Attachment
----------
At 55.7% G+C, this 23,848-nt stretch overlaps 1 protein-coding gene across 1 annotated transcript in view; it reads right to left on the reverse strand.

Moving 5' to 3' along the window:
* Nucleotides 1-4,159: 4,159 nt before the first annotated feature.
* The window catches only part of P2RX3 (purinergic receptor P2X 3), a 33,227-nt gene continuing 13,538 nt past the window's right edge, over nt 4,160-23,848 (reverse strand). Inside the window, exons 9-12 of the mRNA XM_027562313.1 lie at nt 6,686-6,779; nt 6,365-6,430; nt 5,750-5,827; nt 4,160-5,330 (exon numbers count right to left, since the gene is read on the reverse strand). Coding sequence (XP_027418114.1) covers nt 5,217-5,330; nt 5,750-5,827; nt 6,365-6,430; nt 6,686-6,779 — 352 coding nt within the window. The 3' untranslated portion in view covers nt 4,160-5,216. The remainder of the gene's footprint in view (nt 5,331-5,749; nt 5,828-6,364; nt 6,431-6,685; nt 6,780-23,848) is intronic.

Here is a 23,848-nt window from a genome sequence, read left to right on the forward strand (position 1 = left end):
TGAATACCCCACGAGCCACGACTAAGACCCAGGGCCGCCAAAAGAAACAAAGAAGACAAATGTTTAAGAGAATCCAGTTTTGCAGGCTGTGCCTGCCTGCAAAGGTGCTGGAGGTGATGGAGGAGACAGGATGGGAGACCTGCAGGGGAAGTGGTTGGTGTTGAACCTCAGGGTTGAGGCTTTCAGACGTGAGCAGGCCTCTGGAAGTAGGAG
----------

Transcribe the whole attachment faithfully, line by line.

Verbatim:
At 55.7% G+C, this 23,848-nt stretch overlaps 1 protein-coding gene across 1 annotated transcript in view; it reads right to left on the reverse strand.

Moving 5' to 3' along the window:
* Nucleotides 1-4,159: 4,159 nt before the first annotated feature.
* The window catches only part of P2RX3 (purinergic receptor P2X 3), a 33,227-nt gene continuing 13,538 nt past the window's right edge, over nt 4,160-23,848 (reverse strand). Inside the window, exons 9-12 of the mRNA XM_027562313.1 lie at nt 6,686-6,779; nt 6,365-6,430; nt 5,750-5,827; nt 4,160-5,330 (exon numbers count right to left, since the gene is read on the reverse strand). Coding sequence (XP_027418114.1) covers nt 5,217-5,330; nt 5,750-5,827; nt 6,365-6,430; nt 6,686-6,779 — 352 coding nt within the window. The 3' untranslated portion in view covers nt 4,160-5,216. The remainder of the gene's footprint in view (nt 5,331-5,749; nt 5,828-6,364; nt 6,431-6,685; nt 6,780-23,848) is intronic.

Here is a 23,848-nt window from a genome sequence, read left to right on the forward strand (position 1 = left end):
TGAATACCCCACGAGCCACGACTAAGACCCAGGGCCGCCAAAAGAAACAAAGAAGACAAATGTTTAAGAGAATCCAGTTTTGCAGGCTGTGCCTGCCTGCAAAGGTGCTGGAGGTGATGGAGGAGACAGGATGGGAGACCTGCAGGGGAAGTGGTTGGTGTTGAACCTCAGGGTTGAGGCTTTCAGACGTGAGCAGGCCTCTGGAAGTAGGAG